Detectives have been poring over CCTV footage in an attempt to establish the identity of two men who sexually assaulted a woman in the city centre on Sunday morning. The 20-year-old woman was left extemely distressed by the assault, which happened shortly after midnight on Saturday into Sunday in Pullar’s Close, off Meadowside. Police are concentrating their efforts on the area around Pullar’s Close, Murraygate and Cowgate, specifically in respect of pub and nightclub patrons who would have been in the area at the time. A spokesman said: “We have spoken to a number of people so far, but we are asking any revellers who were in nearby nightclubs or pubs, or were walking in the area around the time to get in touch with us as any information could prove crucial in our attempts to identify those men.” They are described as being in their early twenties, one was about 5ft 9in, of medium build, wearing jeans. The other was about 6ft, of medium build and had a Dundee accent. He had short brown or black spiky hair, with a slight fringe and was wearing a blue short-sleeved shirt with thin white or grey horizontal lines on it and dark jeans.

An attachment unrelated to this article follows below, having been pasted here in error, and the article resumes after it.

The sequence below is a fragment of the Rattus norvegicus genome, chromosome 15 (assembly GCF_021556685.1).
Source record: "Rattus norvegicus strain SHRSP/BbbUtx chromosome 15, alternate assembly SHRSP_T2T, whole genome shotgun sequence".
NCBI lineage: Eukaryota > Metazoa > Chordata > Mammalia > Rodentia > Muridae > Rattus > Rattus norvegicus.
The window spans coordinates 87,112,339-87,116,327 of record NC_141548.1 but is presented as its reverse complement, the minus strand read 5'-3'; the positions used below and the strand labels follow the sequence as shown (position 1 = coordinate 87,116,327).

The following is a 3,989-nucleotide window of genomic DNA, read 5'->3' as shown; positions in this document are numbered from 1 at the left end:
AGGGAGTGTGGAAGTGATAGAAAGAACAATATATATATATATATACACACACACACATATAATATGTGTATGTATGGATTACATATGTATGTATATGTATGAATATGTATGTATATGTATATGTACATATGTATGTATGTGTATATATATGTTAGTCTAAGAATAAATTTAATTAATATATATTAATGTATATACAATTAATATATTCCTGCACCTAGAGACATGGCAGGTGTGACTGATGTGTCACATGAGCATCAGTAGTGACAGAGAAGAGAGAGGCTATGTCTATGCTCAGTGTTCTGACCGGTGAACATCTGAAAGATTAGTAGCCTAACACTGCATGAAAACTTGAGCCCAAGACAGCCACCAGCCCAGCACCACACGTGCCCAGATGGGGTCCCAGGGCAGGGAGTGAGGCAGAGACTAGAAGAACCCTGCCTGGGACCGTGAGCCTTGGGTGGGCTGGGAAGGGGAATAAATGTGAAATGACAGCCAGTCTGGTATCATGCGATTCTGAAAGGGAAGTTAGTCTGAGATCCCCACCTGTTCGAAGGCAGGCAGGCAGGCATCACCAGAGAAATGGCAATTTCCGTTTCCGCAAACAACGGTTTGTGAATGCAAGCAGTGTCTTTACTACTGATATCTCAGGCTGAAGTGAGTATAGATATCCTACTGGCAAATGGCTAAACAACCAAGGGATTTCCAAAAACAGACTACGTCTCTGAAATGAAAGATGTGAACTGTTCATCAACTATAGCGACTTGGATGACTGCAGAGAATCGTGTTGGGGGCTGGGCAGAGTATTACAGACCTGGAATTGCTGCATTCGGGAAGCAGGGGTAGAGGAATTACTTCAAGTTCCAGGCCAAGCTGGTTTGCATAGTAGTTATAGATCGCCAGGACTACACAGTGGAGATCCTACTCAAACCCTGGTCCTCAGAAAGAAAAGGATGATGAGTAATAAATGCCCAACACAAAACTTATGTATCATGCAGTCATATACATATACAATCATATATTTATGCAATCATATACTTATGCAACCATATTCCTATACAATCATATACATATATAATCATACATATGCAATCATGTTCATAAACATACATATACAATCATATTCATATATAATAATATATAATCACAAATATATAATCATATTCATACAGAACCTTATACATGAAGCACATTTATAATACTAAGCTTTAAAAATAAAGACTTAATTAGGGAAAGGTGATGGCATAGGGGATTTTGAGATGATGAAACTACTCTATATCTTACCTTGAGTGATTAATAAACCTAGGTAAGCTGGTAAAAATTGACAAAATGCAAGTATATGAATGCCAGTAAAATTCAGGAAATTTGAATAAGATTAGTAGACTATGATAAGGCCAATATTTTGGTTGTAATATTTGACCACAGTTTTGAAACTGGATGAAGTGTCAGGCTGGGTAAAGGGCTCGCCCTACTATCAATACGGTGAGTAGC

Usan Salmon Fisheries director accuses Esk board of having ‘a malicious fixation with driving us out of business’